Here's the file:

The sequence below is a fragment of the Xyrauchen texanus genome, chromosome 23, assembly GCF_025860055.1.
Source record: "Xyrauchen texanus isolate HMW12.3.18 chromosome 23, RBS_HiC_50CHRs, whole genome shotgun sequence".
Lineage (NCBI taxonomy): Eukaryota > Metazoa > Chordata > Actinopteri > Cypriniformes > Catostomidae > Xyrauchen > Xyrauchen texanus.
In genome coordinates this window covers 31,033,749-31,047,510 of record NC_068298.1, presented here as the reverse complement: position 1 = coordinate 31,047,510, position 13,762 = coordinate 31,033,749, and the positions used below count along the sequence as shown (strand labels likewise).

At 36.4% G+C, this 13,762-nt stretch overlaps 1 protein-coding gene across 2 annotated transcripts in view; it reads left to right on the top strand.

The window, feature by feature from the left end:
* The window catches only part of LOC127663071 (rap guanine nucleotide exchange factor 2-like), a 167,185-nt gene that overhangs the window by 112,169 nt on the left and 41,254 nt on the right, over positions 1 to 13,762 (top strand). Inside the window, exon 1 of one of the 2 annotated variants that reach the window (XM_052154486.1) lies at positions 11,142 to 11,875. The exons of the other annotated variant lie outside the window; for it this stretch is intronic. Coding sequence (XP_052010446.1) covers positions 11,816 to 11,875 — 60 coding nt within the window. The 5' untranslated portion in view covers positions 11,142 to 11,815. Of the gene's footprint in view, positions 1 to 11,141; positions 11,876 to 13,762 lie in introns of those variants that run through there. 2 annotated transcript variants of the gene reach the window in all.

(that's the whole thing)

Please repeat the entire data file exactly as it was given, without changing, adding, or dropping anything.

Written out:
The sequence below is a fragment of the Xyrauchen texanus genome, chromosome 23, assembly GCF_025860055.1.
Source record: "Xyrauchen texanus isolate HMW12.3.18 chromosome 23, RBS_HiC_50CHRs, whole genome shotgun sequence".
Lineage (NCBI taxonomy): Eukaryota > Metazoa > Chordata > Actinopteri > Cypriniformes > Catostomidae > Xyrauchen > Xyrauchen texanus.
In genome coordinates this window covers 31,033,749-31,047,510 of record NC_068298.1, presented here as the reverse complement: position 1 = coordinate 31,047,510, position 13,762 = coordinate 31,033,749, and the positions used below count along the sequence as shown (strand labels likewise).

At 36.4% G+C, this 13,762-nt stretch overlaps 1 protein-coding gene across 2 annotated transcripts in view; it reads left to right on the top strand.

The window, feature by feature from the left end:
* The window catches only part of LOC127663071 (rap guanine nucleotide exchange factor 2-like), a 167,185-nt gene that overhangs the window by 112,169 nt on the left and 41,254 nt on the right, over positions 1 to 13,762 (top strand). Inside the window, exon 1 of one of the 2 annotated variants that reach the window (XM_052154486.1) lies at positions 11,142 to 11,875. The exons of the other annotated variant lie outside the window; for it this stretch is intronic. Coding sequence (XP_052010446.1) covers positions 11,816 to 11,875 — 60 coding nt within the window. The 5' untranslated portion in view covers positions 11,142 to 11,815. Of the gene's footprint in view, positions 1 to 11,141; positions 11,876 to 13,762 lie in introns of those variants that run through there. 2 annotated transcript variants of the gene reach the window in all.